AIMIS’ skilled team of neurosurgeons, orthopaedic surgeons and ancillary professionals has one of the leading experiences in the world for treating kyphosis. Our full team are consulted with each case to find the most suitable experienced doctor for the patient’s exact issue, to ensure the maximum potential outcome of treatment.
Getting More Information Before Moving Forward
You may have questions like:
- Can I get more information before I commit to this?
- Can I get a second opinion from you before I commit to this?
- How can I find out the cost before I have any obligation?
What AIMIS Can do:
AIMIS will provide a full review, diagnosis and potential surgical options for your condition, after receiving the relevant examinations and information from you. They will also provide an estimate for your surgical procedure before you decide.
AIMIS’ mission is to the provision of “true” healthcare for those who require it. It provides world leading surgeons using state of the art procedures to optimize potential surgical outcomes, whilst taking care of all arrangements so as to allow concentration on recovery.
AIMIS provide competitive prices for state of the art procedures. We also work with a large range of Insurance companies where your policy allows you to have surgery abroad.
Further information on the problem:
As kyphosis can progress, it may cause a more exaggerated hunchback. In rare cases, this can lead to compression of the spinal cord with neurologic symptoms including weakness, loss of sensation, or loss of bowel and bladder control. Severe cases of thoracic kyphosis can also limit the amount of space in the chest and cause cardiac and pulmonary problems leading to chest pain and shortness of breath.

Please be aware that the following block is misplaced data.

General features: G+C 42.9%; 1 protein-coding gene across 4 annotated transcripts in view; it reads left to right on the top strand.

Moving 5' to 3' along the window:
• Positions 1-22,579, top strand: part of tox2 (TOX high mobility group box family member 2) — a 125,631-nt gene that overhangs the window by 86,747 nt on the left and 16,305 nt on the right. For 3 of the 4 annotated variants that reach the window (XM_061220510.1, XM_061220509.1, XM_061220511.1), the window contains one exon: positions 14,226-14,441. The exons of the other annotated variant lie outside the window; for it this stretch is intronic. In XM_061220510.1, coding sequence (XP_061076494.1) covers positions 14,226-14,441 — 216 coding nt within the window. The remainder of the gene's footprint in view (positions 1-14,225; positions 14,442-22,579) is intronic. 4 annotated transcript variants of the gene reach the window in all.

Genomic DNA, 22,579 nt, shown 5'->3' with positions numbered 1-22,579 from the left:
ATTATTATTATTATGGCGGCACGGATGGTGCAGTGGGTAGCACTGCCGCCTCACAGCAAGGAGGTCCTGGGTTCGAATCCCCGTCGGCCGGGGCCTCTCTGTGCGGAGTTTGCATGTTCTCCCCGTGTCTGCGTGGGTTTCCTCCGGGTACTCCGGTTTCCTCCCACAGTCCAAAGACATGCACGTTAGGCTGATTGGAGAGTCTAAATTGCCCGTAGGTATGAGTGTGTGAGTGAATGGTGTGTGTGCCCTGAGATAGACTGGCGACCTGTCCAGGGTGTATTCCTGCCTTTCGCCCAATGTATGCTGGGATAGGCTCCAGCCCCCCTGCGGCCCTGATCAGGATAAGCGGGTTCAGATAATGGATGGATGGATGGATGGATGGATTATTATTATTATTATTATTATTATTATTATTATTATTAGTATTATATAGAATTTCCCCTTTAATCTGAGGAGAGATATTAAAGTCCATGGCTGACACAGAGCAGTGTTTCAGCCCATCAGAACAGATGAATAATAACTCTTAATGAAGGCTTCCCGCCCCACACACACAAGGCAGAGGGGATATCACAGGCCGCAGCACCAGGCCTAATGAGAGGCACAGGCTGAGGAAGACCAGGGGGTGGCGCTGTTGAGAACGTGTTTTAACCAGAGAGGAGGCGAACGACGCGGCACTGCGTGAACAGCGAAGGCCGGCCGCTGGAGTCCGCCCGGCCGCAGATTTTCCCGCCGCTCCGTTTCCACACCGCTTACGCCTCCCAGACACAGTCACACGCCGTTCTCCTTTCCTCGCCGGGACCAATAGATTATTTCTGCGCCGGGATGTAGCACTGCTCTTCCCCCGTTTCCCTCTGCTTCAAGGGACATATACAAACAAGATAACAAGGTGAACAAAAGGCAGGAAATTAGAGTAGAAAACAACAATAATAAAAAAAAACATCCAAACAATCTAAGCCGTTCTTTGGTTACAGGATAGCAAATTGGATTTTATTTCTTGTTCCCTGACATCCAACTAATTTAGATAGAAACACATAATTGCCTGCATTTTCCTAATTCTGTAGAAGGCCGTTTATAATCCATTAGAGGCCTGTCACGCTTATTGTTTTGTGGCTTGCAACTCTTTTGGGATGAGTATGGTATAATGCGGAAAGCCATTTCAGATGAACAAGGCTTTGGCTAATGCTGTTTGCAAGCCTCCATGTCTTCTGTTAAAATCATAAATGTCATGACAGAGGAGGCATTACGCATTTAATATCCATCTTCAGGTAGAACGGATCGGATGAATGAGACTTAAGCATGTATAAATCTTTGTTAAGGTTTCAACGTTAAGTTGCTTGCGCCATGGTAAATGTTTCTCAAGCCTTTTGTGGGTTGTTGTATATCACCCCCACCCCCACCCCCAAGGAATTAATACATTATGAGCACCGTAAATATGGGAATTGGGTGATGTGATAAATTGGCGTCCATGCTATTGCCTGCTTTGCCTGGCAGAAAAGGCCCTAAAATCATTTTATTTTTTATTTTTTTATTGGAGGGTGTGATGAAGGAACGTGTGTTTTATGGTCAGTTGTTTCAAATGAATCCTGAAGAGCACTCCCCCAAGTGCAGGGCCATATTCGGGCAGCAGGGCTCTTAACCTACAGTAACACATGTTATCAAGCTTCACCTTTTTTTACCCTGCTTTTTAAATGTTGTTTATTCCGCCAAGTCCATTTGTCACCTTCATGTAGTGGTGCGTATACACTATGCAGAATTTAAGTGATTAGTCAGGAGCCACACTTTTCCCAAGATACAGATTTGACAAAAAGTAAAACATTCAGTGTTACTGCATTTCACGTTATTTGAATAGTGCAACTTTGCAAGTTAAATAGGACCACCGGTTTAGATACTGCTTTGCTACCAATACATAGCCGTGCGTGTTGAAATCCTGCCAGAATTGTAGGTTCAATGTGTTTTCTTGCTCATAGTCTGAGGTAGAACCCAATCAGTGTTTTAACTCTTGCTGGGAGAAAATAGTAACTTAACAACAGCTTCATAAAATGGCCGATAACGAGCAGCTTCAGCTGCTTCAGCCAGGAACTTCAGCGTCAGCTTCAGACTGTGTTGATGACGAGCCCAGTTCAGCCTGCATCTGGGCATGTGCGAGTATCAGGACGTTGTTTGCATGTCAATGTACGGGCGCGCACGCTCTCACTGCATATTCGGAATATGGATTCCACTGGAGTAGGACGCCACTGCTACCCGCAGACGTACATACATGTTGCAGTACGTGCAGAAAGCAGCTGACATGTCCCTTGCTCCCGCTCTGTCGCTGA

Further Information on Increased Risk Groups
In addition to the risk group earlier in this page, additional groups at risk include:
- sports world cyclists and baseball catchers are at risk as they have to hold postures for long periods.
- amateur bodybuilders who over develop and tighten the pectoralis (chest) muscles neglecting the muscles in the upper back.
Further examination that maybe required or requested
Depending upon individual signs and symptoms, test required may include:
- X-rays. Plain X-rays are used to determine the degree of curvature and can detect deformities of the vertebrae, which helps identify the type of kyphosis.
- Computerized tomography (CT scan). If more detail is required, a CT scan which takes X-ray images from many different angles and then combines them to form cross-sectional images of internal structures.
- Magnetic resonance imaging (MRI). If deeper investigation is required an MRI of the spine is required. MRI uses radio waves and a very strong magnet to produce detailed images of both bone and soft tissues.
- Nerve tests in the case of experiencing numbness or muscle weakness, several tests that can determine how well nerve impulses are traveling between spinal cord and extremities.
Why AIMIS for this Surgery
AIMIS strives for excellence in delivering the best surgical outcomes, via the extensive expertise of its prestige surgeons, its technologies, its highly trained staff and superior facilities to provide an individualized and compassionate experience in a comfortable environment. All patients are treated with the individual care they deserve in an effort to provide the best chance of successful treatment.
Other Services Provided by AIMIS
In addition to its Innovative Healthcare, AIMIS provides seamless service along the way. From the start of your journey you’ll know the best flights to take, where you’ll be staying, what paperwork you will need. You will have a personal assistant assigned; from your pick up at the airport, to your accommodation, continuous assistance at your pre-consultation, through surgery and in your postsurgical care. Our Patients have said that they feel they have become “”part of our family”” and some even asked to stay a little longer! AIMIS is here to assist you in an all you requirements, allowing you to focus on your health and recovery.